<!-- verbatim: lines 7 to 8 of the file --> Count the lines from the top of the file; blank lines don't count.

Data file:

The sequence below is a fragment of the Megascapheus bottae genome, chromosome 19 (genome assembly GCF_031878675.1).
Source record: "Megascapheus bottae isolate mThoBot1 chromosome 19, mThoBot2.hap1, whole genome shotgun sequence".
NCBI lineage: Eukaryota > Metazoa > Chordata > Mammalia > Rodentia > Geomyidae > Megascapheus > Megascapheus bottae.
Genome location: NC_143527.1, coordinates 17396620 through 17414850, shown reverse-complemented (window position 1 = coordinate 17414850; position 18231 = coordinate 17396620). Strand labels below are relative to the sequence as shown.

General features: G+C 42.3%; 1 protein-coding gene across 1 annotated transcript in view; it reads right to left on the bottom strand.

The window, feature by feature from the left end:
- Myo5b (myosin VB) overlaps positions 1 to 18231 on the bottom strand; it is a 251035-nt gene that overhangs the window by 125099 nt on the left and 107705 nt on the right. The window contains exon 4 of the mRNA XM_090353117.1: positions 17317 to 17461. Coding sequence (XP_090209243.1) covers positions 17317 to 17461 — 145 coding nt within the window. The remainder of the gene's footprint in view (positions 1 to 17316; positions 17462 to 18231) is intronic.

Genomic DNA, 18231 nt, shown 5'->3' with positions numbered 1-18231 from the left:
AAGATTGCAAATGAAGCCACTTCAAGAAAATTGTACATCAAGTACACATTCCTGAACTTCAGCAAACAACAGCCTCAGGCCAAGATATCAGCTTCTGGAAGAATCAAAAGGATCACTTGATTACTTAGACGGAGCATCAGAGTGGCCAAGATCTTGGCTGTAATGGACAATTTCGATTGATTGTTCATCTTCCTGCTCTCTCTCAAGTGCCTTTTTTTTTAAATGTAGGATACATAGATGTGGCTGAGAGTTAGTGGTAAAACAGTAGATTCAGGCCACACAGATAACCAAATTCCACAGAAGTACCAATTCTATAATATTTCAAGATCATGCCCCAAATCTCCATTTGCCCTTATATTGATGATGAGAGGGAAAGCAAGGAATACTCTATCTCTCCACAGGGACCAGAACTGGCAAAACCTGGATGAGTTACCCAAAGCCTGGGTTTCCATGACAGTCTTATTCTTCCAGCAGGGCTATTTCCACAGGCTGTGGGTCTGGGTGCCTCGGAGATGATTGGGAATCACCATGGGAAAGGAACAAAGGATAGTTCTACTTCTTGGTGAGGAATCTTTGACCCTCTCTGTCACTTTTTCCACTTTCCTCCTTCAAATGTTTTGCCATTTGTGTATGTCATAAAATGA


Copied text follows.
- Myo5b (myosin VB) overlaps positions 1 to 18231 on the bottom strand; it is a 251035-nt gene that overhangs the window by 125099 nt on the left and 107705 nt on the right. The window contains exon 4 of the mRNA XM_090353117.1: positions 17317 to 17461. Coding sequence (XP_090209243.1) covers positions 17317 to 17461 — 145 coding nt within the window. The remainder of the gene's footprint in view (positions 1 to 17316; positions 17462 to 18231) is intronic.

Genomic DNA, 18231 nt, shown 5'->3' with positions numbered 1-18231 from the left: